Whether you're implementing a microservice architecture that will be scalable and resilient or forward-thinking for interoperability possibilities, APIs provide the essential level of abstraction that enables communication between separate pieces of software.
Modifying an API architecture once it is live is no small feat, so taking the time before building one to identify your needs and goals for your API is a worthwhile step that will help you create the API you want.
During the last two decades, new architectural styles have emerged to improve communication between different software. In this blog post, we take a deep dive into APIs and how they work before looking at four popular API architecture styles: REST, gRPC, GraphQL, and OpenAPI. In our comparison, we will consider their unique benefits, limitations, and typical use cases.
An API, or Application Programming Interface, enables two software applications to communicate with one another.
Essentially, APIs are logical contracts between client requests and server responses. When one software needs to communicate with another software, it makes a request. Once the other software receives this request, it returns the programmed response.
Building on this definition, Web APIs enable software to communicate with other software across the internet. Web APIs facilitate this by establishing an agreed upon manner to exchange data between clients and servers; this agreement is the implementation of a Web API architecture.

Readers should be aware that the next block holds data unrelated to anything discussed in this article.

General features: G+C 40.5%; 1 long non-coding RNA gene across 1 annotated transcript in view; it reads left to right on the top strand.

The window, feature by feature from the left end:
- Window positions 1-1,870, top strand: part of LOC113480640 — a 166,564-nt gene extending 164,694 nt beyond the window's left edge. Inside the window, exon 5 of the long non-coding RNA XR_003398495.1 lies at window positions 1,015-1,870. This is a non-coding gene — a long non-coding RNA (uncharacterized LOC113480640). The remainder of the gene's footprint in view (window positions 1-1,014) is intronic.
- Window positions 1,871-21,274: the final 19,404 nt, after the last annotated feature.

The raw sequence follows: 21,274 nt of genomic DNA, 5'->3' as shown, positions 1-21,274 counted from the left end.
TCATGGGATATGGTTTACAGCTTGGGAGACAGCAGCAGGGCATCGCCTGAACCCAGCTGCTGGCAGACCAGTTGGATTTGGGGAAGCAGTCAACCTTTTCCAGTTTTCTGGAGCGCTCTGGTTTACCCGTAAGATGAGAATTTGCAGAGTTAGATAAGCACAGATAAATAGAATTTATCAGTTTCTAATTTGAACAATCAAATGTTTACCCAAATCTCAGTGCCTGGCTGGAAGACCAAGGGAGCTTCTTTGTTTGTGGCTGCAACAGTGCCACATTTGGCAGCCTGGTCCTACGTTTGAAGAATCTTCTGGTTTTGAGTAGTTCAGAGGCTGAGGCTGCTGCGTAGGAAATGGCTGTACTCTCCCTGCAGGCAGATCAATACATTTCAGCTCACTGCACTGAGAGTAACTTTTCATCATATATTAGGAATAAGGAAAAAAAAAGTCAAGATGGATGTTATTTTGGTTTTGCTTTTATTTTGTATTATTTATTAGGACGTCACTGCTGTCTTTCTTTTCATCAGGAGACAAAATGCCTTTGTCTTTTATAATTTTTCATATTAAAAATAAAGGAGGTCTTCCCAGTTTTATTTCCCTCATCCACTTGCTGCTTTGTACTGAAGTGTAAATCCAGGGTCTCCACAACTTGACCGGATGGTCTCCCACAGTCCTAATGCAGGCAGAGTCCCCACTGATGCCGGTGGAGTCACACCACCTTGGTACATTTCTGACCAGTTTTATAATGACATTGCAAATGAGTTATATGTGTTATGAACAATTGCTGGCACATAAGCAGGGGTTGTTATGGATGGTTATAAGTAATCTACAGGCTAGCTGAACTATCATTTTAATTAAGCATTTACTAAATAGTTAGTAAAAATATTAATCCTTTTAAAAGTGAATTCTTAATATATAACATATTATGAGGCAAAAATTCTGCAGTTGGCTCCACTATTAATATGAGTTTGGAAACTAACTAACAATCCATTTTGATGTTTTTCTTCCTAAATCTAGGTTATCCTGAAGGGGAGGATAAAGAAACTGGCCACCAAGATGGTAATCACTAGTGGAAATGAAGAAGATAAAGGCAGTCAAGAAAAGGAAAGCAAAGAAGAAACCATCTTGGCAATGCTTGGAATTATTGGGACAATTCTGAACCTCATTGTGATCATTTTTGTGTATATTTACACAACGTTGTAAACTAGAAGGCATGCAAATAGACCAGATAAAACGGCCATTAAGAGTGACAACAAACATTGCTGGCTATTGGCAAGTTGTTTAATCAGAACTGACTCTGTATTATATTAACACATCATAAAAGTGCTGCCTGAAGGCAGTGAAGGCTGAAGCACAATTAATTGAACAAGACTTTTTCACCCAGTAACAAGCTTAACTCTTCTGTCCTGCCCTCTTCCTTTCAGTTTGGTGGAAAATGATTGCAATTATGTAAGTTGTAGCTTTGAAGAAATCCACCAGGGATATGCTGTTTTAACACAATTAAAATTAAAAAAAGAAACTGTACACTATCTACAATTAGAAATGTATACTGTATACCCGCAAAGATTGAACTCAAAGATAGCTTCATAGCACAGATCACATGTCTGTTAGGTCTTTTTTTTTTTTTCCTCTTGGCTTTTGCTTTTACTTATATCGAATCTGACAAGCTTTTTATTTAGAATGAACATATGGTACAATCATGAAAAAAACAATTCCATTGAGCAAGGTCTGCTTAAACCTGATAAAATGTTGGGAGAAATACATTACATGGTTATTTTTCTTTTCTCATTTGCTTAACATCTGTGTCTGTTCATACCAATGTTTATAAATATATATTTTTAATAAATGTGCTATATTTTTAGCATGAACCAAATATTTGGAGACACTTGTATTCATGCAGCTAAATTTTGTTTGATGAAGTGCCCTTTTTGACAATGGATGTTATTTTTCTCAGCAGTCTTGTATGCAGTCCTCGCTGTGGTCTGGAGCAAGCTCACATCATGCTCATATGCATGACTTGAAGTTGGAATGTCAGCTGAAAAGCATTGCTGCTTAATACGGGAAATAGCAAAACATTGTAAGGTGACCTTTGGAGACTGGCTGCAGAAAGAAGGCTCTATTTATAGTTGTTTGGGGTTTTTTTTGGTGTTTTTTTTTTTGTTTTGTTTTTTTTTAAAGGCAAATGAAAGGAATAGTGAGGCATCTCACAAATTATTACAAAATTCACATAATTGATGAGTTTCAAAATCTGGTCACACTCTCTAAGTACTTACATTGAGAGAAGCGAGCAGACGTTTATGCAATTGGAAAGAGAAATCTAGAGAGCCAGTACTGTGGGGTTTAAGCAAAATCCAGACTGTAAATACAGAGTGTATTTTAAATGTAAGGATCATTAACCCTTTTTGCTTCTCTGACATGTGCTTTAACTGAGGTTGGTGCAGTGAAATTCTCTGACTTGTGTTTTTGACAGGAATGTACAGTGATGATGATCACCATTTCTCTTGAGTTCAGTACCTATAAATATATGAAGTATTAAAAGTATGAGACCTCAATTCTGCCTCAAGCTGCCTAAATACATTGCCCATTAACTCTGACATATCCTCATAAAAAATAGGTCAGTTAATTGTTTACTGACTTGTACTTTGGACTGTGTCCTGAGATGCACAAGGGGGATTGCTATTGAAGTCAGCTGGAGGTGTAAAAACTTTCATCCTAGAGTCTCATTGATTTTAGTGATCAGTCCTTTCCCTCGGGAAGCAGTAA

A web API is also the abstraction layer that lets different types of devices, like mobile and desktop computers, interact with your servers. Moreover, it is thanks to web APIs that you can interact programmatically with apps, such as Koyeb, Stripe, Twitter, and more.
To ensure interoperability between clients and servers, there must be an agreed-upon manner to exchange requests and responses between clients and servers. This mutual understanding is achieved by using a standard web API architecture, be it REST, gRPC, GraphQL, or OpenAPI.
REST is a resource-based API architecture design that uses:
REST, an acronym for REpresentation State Transfer, has six guidelines for creating reliable and stateless web services. First, there is a uniform interface that uses a resource-based naming convention between clients and servers that remain decoupled. Moreover, communication is stateless with REST, and HTTP caching is used to reduce load on the server and improve overall network efficiency. Services that implement these REST principles are called RESTful services.
REST is a popular choice for building:
There are several benefits to the REST architecture:
There are several considerable issues with the REST architecture.
Another API architecture model is RPC, or Remote Procedure Call. Unlike in REST where the addressable entities are resources, the addressable entities in RPC designs are procedures.
With gRPC, clients can call methods to a remote server as if it were a local object. As defined by Martin Nally in this Google blog post, gRPC a technology for implementing RPC APIs that uses HTTP/2 as the underlying transport protocol.
gRPC was created to solve key challenges that arise when building an API, such as optimizing data serialization and network communication. Authentication, load balancing, monitoring, access control, and more are all built-in features or available to add to your API with plug-ins.
A noteworthy component of gRPC is its use of Protocol Buffers. Protocol Buffers is Google's open-source mechanism to serialize structured data into a binary message format. This binary format is smaller than other serialization formats like JSON or XML, which speeds up the time data can be sent across the internet.